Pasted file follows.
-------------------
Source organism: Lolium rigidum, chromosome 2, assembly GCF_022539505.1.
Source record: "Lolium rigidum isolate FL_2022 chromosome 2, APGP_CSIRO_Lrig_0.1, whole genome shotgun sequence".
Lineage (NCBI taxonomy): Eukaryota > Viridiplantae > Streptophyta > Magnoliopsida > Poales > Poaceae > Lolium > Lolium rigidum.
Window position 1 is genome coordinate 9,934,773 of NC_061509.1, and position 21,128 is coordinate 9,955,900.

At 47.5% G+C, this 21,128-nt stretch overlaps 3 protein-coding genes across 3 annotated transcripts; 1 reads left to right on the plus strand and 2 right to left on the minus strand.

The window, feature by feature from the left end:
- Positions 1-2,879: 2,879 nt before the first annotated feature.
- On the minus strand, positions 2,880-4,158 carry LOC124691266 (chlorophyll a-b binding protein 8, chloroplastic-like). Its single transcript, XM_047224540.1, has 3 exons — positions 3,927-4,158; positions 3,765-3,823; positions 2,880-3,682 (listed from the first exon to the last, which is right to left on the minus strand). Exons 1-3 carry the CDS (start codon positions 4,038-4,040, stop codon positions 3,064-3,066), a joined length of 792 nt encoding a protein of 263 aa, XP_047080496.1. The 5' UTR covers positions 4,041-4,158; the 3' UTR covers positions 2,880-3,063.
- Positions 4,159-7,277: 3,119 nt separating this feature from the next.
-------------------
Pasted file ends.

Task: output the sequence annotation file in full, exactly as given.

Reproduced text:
Source organism: Lolium rigidum, chromosome 2, assembly GCF_022539505.1.
Source record: "Lolium rigidum isolate FL_2022 chromosome 2, APGP_CSIRO_Lrig_0.1, whole genome shotgun sequence".
Lineage (NCBI taxonomy): Eukaryota > Viridiplantae > Streptophyta > Magnoliopsida > Poales > Poaceae > Lolium > Lolium rigidum.
Window position 1 is genome coordinate 9,934,773 of NC_061509.1, and position 21,128 is coordinate 9,955,900.

At 47.5% G+C, this 21,128-nt stretch overlaps 3 protein-coding genes across 3 annotated transcripts; 1 reads left to right on the plus strand and 2 right to left on the minus strand.

The window, feature by feature from the left end:
- Positions 1-2,879: 2,879 nt before the first annotated feature.
- On the minus strand, positions 2,880-4,158 carry LOC124691266 (chlorophyll a-b binding protein 8, chloroplastic-like). Its single transcript, XM_047224540.1, has 3 exons — positions 3,927-4,158; positions 3,765-3,823; positions 2,880-3,682 (listed from the first exon to the last, which is right to left on the minus strand). Exons 1-3 carry the CDS (start codon positions 4,038-4,040, stop codon positions 3,064-3,066), a joined length of 792 nt encoding a protein of 263 aa, XP_047080496.1. The 5' UTR covers positions 4,041-4,158; the 3' UTR covers positions 2,880-3,063.
- Positions 4,159-7,277: 3,119 nt separating this feature from the next.